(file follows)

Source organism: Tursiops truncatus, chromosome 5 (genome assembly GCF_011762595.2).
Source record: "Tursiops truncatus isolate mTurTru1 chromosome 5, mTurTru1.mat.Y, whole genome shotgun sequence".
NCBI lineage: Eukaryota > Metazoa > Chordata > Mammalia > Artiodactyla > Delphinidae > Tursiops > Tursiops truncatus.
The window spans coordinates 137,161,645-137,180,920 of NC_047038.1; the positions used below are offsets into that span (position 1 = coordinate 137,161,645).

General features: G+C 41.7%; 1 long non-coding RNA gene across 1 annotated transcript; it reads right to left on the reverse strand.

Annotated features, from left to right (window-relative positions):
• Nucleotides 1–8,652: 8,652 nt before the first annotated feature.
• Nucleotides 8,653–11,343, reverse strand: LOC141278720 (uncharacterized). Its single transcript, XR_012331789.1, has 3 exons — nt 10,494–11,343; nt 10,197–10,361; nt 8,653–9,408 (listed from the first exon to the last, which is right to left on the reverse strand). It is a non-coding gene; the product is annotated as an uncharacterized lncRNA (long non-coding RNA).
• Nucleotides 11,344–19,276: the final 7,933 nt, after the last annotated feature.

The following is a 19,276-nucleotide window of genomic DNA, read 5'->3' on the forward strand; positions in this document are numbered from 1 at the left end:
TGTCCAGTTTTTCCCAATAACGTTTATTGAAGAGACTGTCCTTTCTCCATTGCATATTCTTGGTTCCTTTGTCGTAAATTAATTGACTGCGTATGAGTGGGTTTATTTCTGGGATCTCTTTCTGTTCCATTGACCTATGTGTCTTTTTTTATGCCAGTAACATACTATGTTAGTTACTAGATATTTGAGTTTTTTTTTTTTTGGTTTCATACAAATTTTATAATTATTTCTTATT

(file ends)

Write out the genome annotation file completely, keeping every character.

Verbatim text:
Source organism: Tursiops truncatus, chromosome 5 (genome assembly GCF_011762595.2).
Source record: "Tursiops truncatus isolate mTurTru1 chromosome 5, mTurTru1.mat.Y, whole genome shotgun sequence".
NCBI lineage: Eukaryota > Metazoa > Chordata > Mammalia > Artiodactyla > Delphinidae > Tursiops > Tursiops truncatus.
The window spans coordinates 137,161,645-137,180,920 of NC_047038.1; the positions used below are offsets into that span (position 1 = coordinate 137,161,645).

General features: G+C 41.7%; 1 long non-coding RNA gene across 1 annotated transcript; it reads right to left on the reverse strand.

Annotated features, from left to right (window-relative positions):
• Nucleotides 1–8,652: 8,652 nt before the first annotated feature.
• Nucleotides 8,653–11,343, reverse strand: LOC141278720 (uncharacterized). Its single transcript, XR_012331789.1, has 3 exons — nt 10,494–11,343; nt 10,197–10,361; nt 8,653–9,408 (listed from the first exon to the last, which is right to left on the reverse strand). It is a non-coding gene; the product is annotated as an uncharacterized lncRNA (long non-coding RNA).
• Nucleotides 11,344–19,276: the final 7,933 nt, after the last annotated feature.

The following is a 19,276-nucleotide window of genomic DNA, read 5'->3' on the forward strand; positions in this document are numbered from 1 at the left end:
TGTCCAGTTTTTCCCAATAACGTTTATTGAAGAGACTGTCCTTTCTCCATTGCATATTCTTGGTTCCTTTGTCGTAAATTAATTGACTGCGTATGAGTGGGTTTATTTCTGGGATCTCTTTCTGTTCCATTGACCTATGTGTCTTTTTTTATGCCAGTAACATACTATGTTAGTTACTAGATATTTGAGTTTTTTTTTTTTTGGTTTCATACAAATTTTATAATTATTTCTTATT